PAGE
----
In 1989, Travis Tritt surprised everybody with his first hit single, "Country Club." Since then, he's proven himself a prizefighter on the country charts. In the first of this two-part interview, the proud Georgia native opens up about his new album, My Honky Tonk History.
CMT: What do you remember the most about filming the video for "Girls Gone Wild"?
Tritt: You know, every now and then in country music, you just have to go into a situation, no matter how bad the circumstances are, and just pound it out. Sometimes you just have no choice. You have to wade out into the proverbial sewage up to your chin and just deal with it. This video was shot in a horrible location -- in South Beach in Miami -- and I had to be surrounded by 60 beautiful young women clad in nothing more than bikinis. You know, sometimes you have to suck it up and just go do it. I thought I handled it very well. I thought I handled it with a lot of professionalism considering the circumstances I was forced to endure. (laughs)
Well, it looked like you were having fun, so you fooled me.
That's why I'm the actor that I am! (laughs)
What are your own memories of spring break?
It amazes me these days what 16-, 17-, 18-year-old kids do for spring break. First of all, I never knew what spring break was until I was 18. In my senior year, me and a buddy of mine drove down to Gulf Shores, Ala., in his pickup truck for about five days. Of course, we had no money. We broke down and had to stop at a truck stop and barely had enough money to buy beer, which was about the only essentials you needed. To heck with eating. You didn't worry about breakfast lunch or dinner, as long as you had enough money for beer. That was all you needed. But nowadays, you've got kids that fly to Cozumel and the Bahamas and Fiji and all over the place. It's pretty amazing to me.
How has the summer been treating you so far?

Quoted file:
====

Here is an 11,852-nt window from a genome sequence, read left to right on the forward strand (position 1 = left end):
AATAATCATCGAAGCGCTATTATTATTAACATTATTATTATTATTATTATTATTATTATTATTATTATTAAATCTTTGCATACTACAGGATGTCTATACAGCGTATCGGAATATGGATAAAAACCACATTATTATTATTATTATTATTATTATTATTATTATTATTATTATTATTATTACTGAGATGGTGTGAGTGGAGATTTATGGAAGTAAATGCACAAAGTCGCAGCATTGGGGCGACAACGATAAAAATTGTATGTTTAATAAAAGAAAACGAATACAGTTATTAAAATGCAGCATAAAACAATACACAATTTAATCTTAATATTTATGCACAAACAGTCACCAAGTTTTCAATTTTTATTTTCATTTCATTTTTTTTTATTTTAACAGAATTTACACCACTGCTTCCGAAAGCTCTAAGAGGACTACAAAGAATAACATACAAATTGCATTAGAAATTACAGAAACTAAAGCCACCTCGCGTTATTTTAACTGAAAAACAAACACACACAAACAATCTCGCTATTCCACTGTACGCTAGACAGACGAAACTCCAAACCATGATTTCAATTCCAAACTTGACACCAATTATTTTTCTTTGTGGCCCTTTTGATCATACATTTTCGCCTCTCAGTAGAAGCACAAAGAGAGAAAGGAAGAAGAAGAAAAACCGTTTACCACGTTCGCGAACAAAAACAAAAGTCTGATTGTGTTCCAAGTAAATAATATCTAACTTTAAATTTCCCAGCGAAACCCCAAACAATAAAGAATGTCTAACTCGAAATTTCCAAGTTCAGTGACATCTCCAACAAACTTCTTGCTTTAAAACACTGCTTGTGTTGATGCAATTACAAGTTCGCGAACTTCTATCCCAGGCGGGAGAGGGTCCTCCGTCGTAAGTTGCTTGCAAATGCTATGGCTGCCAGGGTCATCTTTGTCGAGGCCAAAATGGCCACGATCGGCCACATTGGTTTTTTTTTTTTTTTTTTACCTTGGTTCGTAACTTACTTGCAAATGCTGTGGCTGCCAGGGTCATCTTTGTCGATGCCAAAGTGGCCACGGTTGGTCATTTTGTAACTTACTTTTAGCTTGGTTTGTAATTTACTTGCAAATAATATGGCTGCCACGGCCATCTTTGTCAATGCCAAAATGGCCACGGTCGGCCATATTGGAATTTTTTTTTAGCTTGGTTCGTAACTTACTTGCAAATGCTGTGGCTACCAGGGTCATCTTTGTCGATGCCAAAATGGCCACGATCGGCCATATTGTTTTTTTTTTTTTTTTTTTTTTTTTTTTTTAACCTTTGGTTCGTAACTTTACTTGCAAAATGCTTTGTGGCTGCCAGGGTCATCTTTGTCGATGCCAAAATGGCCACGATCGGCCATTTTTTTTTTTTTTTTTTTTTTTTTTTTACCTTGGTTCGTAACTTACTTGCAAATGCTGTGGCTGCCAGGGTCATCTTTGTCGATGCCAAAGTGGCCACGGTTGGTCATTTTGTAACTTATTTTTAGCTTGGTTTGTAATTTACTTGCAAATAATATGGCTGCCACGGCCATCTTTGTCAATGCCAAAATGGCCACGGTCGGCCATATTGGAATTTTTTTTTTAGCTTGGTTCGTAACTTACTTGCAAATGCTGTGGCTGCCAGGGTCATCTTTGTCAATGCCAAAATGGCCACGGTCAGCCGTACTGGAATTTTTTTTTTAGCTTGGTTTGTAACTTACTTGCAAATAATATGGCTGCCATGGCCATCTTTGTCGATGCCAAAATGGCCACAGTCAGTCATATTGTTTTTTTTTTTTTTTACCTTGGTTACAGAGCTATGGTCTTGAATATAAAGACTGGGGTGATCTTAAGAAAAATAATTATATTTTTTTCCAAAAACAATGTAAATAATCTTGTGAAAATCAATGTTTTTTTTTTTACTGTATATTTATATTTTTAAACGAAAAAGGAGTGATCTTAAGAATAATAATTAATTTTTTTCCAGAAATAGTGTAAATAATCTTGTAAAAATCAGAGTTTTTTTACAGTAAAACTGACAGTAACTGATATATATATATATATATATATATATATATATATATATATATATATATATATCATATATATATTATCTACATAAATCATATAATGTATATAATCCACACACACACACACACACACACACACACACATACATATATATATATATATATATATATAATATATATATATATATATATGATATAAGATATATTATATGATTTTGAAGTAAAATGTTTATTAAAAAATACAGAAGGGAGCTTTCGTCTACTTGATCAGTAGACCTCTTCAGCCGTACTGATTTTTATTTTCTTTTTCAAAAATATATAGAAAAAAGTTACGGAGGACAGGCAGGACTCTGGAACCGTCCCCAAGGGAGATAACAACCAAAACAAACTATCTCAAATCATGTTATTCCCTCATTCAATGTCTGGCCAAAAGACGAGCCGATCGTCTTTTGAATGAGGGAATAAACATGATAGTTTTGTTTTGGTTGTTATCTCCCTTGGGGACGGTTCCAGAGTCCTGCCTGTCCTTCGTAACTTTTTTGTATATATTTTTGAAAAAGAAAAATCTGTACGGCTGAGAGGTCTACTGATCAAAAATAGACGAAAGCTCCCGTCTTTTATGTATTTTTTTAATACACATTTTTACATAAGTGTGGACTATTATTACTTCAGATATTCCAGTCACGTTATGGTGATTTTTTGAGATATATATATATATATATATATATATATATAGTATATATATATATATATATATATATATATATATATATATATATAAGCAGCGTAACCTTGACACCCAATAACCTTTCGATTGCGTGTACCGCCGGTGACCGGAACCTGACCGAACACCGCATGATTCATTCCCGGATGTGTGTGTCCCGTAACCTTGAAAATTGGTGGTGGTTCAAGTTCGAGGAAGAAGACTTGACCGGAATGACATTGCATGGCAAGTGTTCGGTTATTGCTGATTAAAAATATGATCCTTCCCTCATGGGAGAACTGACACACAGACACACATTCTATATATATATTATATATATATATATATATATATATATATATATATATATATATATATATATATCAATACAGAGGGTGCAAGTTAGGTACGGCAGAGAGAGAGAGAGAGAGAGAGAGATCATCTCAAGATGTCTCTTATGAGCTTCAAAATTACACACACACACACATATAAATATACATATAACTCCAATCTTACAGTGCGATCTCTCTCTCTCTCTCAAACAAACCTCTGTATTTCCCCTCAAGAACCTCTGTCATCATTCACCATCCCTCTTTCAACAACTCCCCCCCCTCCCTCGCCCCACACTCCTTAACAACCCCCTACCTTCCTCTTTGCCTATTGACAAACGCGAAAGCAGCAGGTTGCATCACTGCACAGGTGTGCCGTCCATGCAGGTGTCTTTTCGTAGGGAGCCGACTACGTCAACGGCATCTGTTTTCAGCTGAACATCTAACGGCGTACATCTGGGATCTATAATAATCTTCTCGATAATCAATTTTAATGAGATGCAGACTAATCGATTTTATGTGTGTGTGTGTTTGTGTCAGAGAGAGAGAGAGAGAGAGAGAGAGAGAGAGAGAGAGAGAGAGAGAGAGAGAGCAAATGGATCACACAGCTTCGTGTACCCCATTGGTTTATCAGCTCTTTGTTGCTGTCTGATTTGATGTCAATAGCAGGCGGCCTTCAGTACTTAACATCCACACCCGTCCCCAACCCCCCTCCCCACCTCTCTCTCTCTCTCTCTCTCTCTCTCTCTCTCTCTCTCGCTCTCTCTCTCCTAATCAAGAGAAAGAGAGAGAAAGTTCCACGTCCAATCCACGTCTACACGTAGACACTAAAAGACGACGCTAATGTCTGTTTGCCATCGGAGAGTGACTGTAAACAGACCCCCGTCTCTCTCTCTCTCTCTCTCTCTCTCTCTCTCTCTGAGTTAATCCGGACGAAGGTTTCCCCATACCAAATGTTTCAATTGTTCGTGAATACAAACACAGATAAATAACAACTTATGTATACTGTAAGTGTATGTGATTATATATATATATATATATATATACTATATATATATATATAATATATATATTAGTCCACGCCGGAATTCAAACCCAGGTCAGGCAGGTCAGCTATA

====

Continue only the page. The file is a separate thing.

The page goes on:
The family has been enjoying being out of school and summer vacation. I recently had an opportunity that was a red letter day for me. In 1992, I bought a little cabin up on a lake in north Georgia. It's very secluded and off to itself. After Theresa and I met in 1995 and then started talking about getting married and having kids, we would talk about what a great place it would be to bring kids, when they got a little older. Teach them how to water ski, teach them how to jet ski, teach them how to kneeboard, teach them how to skip rocks, teach them how to inner tube. Do all these things that she and I both loved to do when we were kids.
We've taken our children up there in the past, but they've always been too small to get out there and enjoy that stuff. This was the first time we've been in about 18 months. My older daughter Tyler, who's now 6, and my oldest son Tristan, who's now 5, both got up on kneeboards, both learned how to skip rocks, both got on inner tubes by themselves for the first time and we pulled them all over the lake. They had 'perma-grins' on their faces the whole time. So it was a proud moment for Dad, because all the things I had envisioned for this place, before they were even born, was now coming into fruition. It was a pretty neat day for me.
You've done well for yourself as a songwriter over the years, but you've only got one songwriting credit on the new album. Why is that?
I've always been the kind of person who believes in albums taking their own course and letting the best song win. Conway Twitty told me a long time ago that if you ever get to the point where you're so arrogant about insisting on using your own material, you're selling your audience short, and you're also selling yourself short, because there's a lot of great stuff out there. And this was coming from a guy who was a master at picking songs from other people. So I've always kept that in the back of my mind.